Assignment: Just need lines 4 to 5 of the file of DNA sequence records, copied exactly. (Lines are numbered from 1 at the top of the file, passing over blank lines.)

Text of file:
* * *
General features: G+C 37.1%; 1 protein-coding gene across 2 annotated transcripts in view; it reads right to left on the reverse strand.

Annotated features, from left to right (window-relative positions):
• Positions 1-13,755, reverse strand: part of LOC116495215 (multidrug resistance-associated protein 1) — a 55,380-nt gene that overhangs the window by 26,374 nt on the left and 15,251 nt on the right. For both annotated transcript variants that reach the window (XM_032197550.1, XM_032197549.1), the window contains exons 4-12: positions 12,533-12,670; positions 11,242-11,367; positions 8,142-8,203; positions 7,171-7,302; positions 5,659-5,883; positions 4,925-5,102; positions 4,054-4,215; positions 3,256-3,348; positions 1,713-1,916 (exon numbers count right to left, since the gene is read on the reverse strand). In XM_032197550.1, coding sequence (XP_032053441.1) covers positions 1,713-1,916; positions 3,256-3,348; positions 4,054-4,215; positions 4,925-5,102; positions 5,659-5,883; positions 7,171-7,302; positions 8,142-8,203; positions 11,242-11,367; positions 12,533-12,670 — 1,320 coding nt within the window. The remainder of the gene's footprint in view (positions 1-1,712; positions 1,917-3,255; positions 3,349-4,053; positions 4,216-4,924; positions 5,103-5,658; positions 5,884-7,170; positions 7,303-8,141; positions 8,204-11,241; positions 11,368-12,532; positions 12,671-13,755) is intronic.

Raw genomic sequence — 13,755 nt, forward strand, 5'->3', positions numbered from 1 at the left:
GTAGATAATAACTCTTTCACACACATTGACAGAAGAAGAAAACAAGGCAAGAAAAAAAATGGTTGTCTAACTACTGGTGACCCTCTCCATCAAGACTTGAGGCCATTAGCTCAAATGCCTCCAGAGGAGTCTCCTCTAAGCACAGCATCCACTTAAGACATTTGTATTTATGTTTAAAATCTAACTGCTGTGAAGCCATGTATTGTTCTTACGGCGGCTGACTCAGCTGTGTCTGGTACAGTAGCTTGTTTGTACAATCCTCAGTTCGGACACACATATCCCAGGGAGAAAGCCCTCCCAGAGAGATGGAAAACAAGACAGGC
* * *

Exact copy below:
Raw genomic sequence — 13,755 nt, forward strand, 5'->3', positions numbered from 1 at the left:
GTAGATAATAACTCTTTCACACACATTGACAGAAGAAGAAAACAAGGCAAGAAAAAAAATGGTTGTCTAACTACTGGTGACCCTCTCCATCAAGACTTGAGGCCATTAGCTCAAATGCCTCCAGAGGAGTCTCCTCTAAGCACAGCATCCACTTAAGACATTTGTATTTATGTTTAAAATCTAACTGCTGTGAAGCCATGTATTGTTCTTACGGCGGCTGACTCAGCTGTGTCTGGTACAGTAGCTTGTTTGTACAATCCTCAGTTCGGACACACATATCCCAGGGAGAAAGCCCTCCCAGAGAGATGGAAAACAAGACAGGC